Sunday, April 10, 2016

Quick Thoughts: Quicksilver


by R.J. Anderson
Book 2 (final) of Ultraviolet duology

~ Goodreads ~

Rating:  4.5 Stars

-- Spoiler Alert --

**Being that this is the second and final book in the Ultraviolet duology, the subsequent blurb and review may contain spoilers.  It is highly recommended that you do not proceed unless you have read the first book already because there was a pretty big twist at the ending of Ultraviolet.

This book was good. Very good. I never had any doubts it would be. Even if I still liked Ultraviolet better.

Quicksilver was every bit as amazing as I had expected it to be based on how much I loved its predecessor, Ultraviolet. This second book picks up right after the events of Ultraviolet with a few flashbacks and seamless backstory interlaced through Tori’s voice. While a little bit more exciting and intense than the previous book, Quicksilver has just the same amount of emotional FEELS that hit you where it hurts the most--a good kind of FEELS and a different kind from Ultraviolet.

And while I always try to give books their own merit, with books in series, it’s hard NOT to do some comparisons. And it’s not that I DID make a lot of comparisons between the duo, but I subconsciously admitted to myself that I maybe, personally, liked Ultraviolet more than I liked Quicksilver.

But that point is moot when, in the end, both books are simply amazing by their own rights.

The Official Story Blurb:
Back home Tori was the girl who had everything a sixteen-year-old could want—popularity, money, beauty. Everything. Including a secret. That secret made her very valuable.

Now she's left everything from her old life behind, including her real name and Alison, the only person who truly understood her. She can't lose the secret. But if she wants to have anything resembling a normal life, she has to blend in and hide her unique…talents.

Plans change when the enigmatic Sebastian Faraday reappears in Tori's life and delivers bad news: she hasn't escaped. In fact, she's attracted new interest in the form of an obsessed ex-detective now in the employ of a genetics lab.

She has only one shot at ditching her past for good and living like the normal human she wishes she could be. Tori must use every ounce of her considerable hacking and engineering skills—and even then, she might need to sacrifice more than she could possibly imagine if she wants to be free.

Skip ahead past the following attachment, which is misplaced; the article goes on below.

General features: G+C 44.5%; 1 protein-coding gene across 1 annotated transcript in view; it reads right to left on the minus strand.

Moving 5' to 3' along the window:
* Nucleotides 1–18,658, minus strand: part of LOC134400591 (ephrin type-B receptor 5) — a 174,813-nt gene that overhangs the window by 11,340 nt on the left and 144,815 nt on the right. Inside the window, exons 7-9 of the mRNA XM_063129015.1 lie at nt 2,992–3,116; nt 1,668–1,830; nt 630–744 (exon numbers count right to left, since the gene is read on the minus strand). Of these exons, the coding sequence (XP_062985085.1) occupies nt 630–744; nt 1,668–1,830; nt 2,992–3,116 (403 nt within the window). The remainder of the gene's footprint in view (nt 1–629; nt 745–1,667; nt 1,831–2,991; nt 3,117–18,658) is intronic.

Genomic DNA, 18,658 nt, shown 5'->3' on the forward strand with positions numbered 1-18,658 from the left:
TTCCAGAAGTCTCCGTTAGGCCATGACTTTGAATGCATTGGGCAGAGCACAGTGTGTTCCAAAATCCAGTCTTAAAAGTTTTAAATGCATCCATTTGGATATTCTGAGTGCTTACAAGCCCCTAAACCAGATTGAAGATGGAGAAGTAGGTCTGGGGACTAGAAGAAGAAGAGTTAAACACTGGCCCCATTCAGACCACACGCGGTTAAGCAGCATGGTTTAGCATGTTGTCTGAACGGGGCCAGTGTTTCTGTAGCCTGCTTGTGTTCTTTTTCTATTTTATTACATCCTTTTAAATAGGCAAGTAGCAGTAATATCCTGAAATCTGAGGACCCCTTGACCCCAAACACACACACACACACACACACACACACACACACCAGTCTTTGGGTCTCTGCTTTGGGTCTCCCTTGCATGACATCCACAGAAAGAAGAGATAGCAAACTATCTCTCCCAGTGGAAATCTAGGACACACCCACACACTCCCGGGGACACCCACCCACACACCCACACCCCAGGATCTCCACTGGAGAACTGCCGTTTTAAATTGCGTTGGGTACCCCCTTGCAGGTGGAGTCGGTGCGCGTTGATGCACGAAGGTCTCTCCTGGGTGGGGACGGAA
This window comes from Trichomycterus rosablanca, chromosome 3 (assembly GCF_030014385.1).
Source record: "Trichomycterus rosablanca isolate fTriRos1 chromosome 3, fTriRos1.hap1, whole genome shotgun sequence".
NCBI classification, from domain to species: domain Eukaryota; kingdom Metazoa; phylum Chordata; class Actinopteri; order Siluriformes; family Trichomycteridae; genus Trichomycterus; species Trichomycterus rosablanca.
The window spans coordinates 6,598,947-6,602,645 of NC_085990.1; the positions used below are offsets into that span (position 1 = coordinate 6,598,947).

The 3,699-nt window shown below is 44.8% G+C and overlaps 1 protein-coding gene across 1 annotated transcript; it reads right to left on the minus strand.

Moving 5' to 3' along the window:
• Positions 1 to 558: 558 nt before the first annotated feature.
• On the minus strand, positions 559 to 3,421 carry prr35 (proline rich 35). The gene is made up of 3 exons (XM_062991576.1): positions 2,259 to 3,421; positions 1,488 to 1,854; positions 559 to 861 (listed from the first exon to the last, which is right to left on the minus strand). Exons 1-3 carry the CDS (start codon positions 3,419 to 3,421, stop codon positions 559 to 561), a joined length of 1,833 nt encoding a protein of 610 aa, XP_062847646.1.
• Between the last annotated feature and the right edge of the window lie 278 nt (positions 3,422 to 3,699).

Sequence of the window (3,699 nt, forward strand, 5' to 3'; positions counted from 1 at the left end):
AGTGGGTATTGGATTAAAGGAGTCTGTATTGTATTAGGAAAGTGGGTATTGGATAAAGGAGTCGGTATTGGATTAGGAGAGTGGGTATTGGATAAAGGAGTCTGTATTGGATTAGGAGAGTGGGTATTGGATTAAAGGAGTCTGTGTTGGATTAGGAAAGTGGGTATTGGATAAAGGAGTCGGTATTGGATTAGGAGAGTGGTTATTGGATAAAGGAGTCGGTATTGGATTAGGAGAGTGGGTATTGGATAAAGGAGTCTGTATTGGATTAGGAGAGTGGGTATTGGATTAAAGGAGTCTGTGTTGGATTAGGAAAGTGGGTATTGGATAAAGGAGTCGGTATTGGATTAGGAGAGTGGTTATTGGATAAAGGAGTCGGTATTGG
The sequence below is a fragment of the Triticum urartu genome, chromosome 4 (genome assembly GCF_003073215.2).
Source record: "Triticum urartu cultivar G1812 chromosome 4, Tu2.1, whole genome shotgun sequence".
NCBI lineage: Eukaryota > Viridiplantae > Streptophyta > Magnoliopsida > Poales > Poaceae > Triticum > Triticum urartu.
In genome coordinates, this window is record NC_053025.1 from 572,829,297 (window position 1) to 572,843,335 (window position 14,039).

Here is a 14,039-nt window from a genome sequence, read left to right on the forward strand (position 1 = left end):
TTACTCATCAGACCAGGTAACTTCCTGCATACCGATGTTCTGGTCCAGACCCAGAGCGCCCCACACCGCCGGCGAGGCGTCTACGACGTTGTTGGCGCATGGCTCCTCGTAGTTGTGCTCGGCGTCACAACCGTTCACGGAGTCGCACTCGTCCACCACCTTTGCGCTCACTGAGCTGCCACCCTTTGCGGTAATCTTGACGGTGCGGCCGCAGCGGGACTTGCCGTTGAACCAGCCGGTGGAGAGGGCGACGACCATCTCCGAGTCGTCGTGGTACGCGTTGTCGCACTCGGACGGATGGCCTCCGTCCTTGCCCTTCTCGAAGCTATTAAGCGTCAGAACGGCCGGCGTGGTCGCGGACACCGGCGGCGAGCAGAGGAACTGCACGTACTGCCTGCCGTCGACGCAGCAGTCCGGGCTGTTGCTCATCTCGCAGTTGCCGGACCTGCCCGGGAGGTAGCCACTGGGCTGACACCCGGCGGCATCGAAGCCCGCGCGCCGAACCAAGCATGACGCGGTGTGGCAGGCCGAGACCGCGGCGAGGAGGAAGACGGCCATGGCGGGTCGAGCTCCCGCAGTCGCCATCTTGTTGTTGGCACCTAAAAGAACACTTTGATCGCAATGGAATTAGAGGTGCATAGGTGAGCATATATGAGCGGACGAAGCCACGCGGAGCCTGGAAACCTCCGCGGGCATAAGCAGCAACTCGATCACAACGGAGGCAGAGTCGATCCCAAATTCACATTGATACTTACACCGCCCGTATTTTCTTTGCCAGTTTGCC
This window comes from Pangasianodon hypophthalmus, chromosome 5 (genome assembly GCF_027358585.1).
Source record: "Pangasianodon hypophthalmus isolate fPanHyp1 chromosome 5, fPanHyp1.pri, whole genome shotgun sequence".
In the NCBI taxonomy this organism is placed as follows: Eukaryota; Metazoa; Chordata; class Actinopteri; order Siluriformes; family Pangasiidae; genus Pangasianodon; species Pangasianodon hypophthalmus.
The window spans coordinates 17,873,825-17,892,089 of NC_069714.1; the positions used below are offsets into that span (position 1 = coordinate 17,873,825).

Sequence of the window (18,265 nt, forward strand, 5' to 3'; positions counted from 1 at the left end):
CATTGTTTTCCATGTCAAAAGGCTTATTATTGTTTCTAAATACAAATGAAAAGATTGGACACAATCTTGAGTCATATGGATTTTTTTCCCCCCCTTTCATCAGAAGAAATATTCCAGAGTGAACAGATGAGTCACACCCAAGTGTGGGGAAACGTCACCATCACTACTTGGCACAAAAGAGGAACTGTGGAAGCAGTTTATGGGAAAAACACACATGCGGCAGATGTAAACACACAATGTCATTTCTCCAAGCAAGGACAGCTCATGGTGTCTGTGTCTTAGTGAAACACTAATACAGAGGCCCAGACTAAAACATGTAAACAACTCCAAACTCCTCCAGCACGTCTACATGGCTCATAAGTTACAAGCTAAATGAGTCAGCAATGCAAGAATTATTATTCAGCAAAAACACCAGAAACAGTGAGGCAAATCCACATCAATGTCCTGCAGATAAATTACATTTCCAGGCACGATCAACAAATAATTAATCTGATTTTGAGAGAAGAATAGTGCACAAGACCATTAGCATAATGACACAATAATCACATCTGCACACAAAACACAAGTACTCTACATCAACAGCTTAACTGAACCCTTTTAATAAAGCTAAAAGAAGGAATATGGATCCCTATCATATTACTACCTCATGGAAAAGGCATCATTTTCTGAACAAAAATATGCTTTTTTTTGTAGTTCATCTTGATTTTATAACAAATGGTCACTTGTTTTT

My Thoughts:
Aside from what I already mentioned, I’m not really sure what else to say. Sometimes there are books that are just good and that you just enjoyed and that you just loved a whole lot. And it’s as simple as that. So I apologize now for the extremely vague “Everything was awesome” slightly flat spiel following this paragraph. I’m just not sure how to express what I liked about this book other than the fact that I really liked it a lot.


I had been wary of reading via Tori’s perspective at first, since I hadn’t quite related with her from the first book. But you readily warm up to Tori, even with her slight penchant for the drama; then again, given her situation--running from an obsessed ex-detective and a genetics lab, hiding from the alien scientists who are still adamant about studying her like an animal--I guess a little bit of drama is merited.

But what I really loved about Quicksilver were the characters and even the extremely non-standard YA heroine presented to us by R.J. Anderson. Tori is definitely not the typical girl-next-door type even if that’s the personality she had presented with in Ultraviolet. And the more you learn about her, the more fascinated you become with the type of character she’s been created as. I don’t want to reveal too much, though there are enough reviews out there that already mention all her little secrets.

I loved how everything in this book isn’t what it seems and while some of the reveals aren’t so surprising, at least they weren’t too straight out predictable.

As with the first book, the writing is wonderful with descriptive images and attention to detail; the narrative descriptions were different from the way Ultraviolet had been told, which makes sense since Tori isn’t Alison and Alison’s POV was extremely unique due to her synesthesia. The engineering terms and jargon didn’t seem too difficult to process, nor did the author treat us like we weren’t smart enough to discern terms through context. There might have been some moments that dragged a little bit, but in the long run, the progression was smooth, the conflict was executed well, and everything tied together with more twists than even the first book had had.

On a side note, I have my issues with Faraday--he’s a lot less likable than he had been previously and I don’t know if it’s him or if it’s him through Tori’s POV that bugs me. I liked the introduction and presence of Milo Kim (yay! for diversity) and the friendship/relationship between Milo and Tori. The few scenes depicting Tori's new friendship with Alison were great. Tori's relationship with her parents had been depicted with lots of conflicting FEELS, both good and bad. And that was pretty much it with the characters of Quicksilver because the focus isn't too broad.

All-in-all, this sequel wraps up the Ultraviolet duology excellently!


This book is a pre-chosen participant in the following Reading Challenge(s):

This review was originally posted at Ani's Book Abyss / BookLikes in August 2015.

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